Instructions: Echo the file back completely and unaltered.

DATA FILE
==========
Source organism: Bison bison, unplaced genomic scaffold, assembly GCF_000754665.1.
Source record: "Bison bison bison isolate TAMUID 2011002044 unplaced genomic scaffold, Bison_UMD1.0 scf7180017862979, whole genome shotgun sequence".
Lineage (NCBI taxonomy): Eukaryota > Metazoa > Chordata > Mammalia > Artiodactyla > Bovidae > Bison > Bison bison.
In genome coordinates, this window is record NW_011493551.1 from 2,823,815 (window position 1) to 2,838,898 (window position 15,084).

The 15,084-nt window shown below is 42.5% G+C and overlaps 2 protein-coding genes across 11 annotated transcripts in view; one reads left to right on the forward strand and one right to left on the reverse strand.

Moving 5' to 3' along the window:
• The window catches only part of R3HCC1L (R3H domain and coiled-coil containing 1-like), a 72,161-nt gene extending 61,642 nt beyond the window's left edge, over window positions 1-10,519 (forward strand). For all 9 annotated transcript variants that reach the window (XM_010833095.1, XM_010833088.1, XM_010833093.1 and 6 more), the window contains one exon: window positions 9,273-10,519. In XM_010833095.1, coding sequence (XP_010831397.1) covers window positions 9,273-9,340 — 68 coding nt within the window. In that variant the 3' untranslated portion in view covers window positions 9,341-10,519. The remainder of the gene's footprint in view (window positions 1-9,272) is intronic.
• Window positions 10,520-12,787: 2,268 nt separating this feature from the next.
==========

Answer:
Source organism: Bison bison, unplaced genomic scaffold, assembly GCF_000754665.1.
Source record: "Bison bison bison isolate TAMUID 2011002044 unplaced genomic scaffold, Bison_UMD1.0 scf7180017862979, whole genome shotgun sequence".
Lineage (NCBI taxonomy): Eukaryota > Metazoa > Chordata > Mammalia > Artiodactyla > Bovidae > Bison > Bison bison.
In genome coordinates, this window is record NW_011493551.1 from 2,823,815 (window position 1) to 2,838,898 (window position 15,084).

The 15,084-nt window shown below is 42.5% G+C and overlaps 2 protein-coding genes across 11 annotated transcripts in view; one reads left to right on the forward strand and one right to left on the reverse strand.

Moving 5' to 3' along the window:
• The window catches only part of R3HCC1L (R3H domain and coiled-coil containing 1-like), a 72,161-nt gene extending 61,642 nt beyond the window's left edge, over window positions 1-10,519 (forward strand). For all 9 annotated transcript variants that reach the window (XM_010833095.1, XM_010833088.1, XM_010833093.1 and 6 more), the window contains one exon: window positions 9,273-10,519. In XM_010833095.1, coding sequence (XP_010831397.1) covers window positions 9,273-9,340 — 68 coding nt within the window. In that variant the 3' untranslated portion in view covers window positions 9,341-10,519. The remainder of the gene's footprint in view (window positions 1-9,272) is intronic.
• Window positions 10,520-12,787: 2,268 nt separating this feature from the next.